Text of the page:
By Amaechi Okonkwo, Port Harcourt
Civil society and community-based organisations in Rivers State have rated the governor, Nyesom Wike low on inclusive governance saying that in the past four years his administration the governor has operated with little or no inputs from civil society of community representatives.
This position runs contrary to accolades from several quarters within and outside Rivers State to the state governor for delivering infrastructure and other projects across the state.
The CSOs and CBOs argue that because of non-participation of communities in the choice of and execution of the projects provided by the governor to the communities, most of the projects did not meet the needs of the commumities and, therefore, made little or no impacts on them.
The stakeholders added that because there was no community participation in the project there was no community ownership of the project making some contractors to deliver shoddy jobs and, in some circumstances, abandon some of the projects to the detriment of the people whose money were are embezzled in the process.
They particularly chided the Wike administration for abandoning most of the agricultural, health and education project of previous administration in the state saying that that led to increased employment and insecurity in the state.
The groups which also included community representatives barred their minds at a one-day interactive session with key stakeholders on the “Challenges of Inclusive Governance Methodologies in Rivers State” organised by Centre for Environment, Human Rights and Development, CEHRD and National Endowment for Democracy, NED in Port Harcourt at the weekend.
Some of the groups that participated in the interactive session include, Social Action, SA; Justice Empowerment Initiative, JEI; AbualOdual Kupe Foundation and some community representatives.
The objectives of the interactive session according to the organisers were too engage strategic stakeholders to elicit information, build collaboration and use the information gathered to strengthen the capacity of community oversight committees to articulate their governance and development priorities to government and demand government accountability in the Niger Delta.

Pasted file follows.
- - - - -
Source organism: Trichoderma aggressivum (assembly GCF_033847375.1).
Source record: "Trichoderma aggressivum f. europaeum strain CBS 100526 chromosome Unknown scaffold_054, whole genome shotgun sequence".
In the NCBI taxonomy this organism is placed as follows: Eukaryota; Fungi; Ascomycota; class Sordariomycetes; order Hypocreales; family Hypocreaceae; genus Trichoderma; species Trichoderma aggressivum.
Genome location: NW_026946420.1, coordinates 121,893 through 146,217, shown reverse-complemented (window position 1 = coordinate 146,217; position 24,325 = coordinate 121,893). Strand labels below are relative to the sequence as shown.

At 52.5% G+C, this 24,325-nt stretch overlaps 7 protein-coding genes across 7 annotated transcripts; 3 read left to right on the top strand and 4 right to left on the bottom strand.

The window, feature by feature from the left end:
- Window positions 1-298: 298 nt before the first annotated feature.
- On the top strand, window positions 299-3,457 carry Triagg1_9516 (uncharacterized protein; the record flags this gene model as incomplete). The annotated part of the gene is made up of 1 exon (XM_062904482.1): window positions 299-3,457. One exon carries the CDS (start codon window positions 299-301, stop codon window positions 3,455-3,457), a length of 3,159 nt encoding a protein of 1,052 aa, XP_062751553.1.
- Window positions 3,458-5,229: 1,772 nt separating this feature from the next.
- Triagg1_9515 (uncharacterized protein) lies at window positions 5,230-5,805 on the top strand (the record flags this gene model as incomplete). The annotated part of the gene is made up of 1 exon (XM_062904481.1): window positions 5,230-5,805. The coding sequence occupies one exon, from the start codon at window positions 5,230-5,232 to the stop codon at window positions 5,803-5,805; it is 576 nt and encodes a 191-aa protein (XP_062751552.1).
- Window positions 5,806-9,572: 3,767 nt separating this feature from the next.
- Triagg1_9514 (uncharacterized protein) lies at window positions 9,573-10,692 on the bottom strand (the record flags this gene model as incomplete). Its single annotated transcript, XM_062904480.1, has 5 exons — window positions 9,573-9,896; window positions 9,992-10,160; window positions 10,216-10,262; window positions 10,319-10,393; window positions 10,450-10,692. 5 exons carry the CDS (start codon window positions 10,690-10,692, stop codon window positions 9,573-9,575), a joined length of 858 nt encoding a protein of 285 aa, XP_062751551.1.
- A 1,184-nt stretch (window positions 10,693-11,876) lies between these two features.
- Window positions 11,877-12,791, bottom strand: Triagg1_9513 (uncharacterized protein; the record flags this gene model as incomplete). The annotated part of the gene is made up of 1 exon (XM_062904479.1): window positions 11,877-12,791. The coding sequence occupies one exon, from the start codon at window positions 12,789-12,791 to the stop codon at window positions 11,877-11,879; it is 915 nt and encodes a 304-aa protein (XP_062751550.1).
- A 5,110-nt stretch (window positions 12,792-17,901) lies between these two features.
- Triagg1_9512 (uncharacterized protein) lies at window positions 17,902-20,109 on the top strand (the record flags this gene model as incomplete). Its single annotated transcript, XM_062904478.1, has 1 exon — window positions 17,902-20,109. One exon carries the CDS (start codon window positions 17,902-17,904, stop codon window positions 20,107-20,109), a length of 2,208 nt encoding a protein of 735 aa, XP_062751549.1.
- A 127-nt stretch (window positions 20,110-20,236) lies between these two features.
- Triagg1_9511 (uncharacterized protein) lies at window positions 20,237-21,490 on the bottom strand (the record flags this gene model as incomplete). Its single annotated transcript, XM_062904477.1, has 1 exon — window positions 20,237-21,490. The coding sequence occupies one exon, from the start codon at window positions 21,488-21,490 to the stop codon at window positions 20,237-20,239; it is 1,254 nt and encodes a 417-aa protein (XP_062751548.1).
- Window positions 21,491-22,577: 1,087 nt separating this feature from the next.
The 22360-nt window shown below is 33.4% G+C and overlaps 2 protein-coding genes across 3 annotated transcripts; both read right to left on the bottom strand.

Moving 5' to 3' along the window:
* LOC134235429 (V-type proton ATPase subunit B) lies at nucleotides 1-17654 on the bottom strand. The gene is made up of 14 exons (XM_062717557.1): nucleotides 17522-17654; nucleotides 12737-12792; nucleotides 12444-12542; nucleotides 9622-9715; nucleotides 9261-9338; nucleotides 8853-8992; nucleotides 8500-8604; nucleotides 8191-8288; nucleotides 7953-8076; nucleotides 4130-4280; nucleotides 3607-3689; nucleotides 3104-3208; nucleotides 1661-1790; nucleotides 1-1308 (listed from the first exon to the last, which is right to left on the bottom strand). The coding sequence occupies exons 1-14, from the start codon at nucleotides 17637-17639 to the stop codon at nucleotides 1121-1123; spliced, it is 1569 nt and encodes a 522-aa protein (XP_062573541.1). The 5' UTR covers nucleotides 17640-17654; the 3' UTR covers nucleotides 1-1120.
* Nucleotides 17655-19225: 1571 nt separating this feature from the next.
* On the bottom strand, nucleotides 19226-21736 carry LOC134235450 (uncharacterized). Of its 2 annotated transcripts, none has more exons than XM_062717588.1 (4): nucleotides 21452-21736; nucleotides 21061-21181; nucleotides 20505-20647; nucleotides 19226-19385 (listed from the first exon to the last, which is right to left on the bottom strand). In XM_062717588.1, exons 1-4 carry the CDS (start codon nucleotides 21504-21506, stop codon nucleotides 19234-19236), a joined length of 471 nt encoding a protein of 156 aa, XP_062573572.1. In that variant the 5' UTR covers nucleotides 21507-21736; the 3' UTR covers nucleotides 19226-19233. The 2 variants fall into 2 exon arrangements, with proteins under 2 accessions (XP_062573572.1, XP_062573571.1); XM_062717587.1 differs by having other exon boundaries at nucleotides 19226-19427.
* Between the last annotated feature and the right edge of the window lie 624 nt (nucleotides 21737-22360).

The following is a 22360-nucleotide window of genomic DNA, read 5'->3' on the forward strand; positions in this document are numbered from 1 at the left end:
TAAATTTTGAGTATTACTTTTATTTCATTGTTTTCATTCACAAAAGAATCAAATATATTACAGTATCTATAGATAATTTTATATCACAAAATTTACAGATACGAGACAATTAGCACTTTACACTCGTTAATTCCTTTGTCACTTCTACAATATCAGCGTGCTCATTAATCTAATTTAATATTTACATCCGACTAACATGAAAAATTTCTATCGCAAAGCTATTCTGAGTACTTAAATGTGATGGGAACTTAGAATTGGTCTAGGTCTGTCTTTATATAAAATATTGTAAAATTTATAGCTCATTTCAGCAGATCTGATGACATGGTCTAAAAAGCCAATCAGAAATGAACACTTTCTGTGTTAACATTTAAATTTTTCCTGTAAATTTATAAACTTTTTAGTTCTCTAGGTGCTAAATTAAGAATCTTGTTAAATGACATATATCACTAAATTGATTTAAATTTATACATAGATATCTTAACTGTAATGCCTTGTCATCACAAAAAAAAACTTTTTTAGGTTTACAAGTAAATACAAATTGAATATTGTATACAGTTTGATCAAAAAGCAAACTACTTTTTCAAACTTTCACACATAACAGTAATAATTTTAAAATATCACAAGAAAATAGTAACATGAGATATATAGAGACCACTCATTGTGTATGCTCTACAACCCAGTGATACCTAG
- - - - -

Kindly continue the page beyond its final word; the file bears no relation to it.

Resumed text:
The output of the interactive session which would also be held in Rivers, Akwa Ibom and Bayelsa states would form part of the action plans to effectively engage the government.
In his presentation on “Inclusive Governance in Rivers State- The Role of Civil Society Organisations/Key Stakeholders, Challenges and Case Studies”, KentebeEbiaridor pointed out that the oversight committees would guide communities in generating inclusive solutions and strategies to encourage government to implement policies for effective delivery of target Social Development Goal (SDG) 16.
He added that it would also “promote peaceful and inclusive societies for sustainable development, provide access to justice for all and build effective, accountable and inclusive institutions at all levels.
He said that specific areas the initiatives are expected to address in the targeted statesn included environmental degradation, gender based violence, health, sanitation and education.
Participants however, agreed that to be able to effectively engage the government the different CSOs must forge a united front and learn to speak with one voice noting that lack of unity and corruption among some of the organisations had impacted negatively on the activities of the CSOs.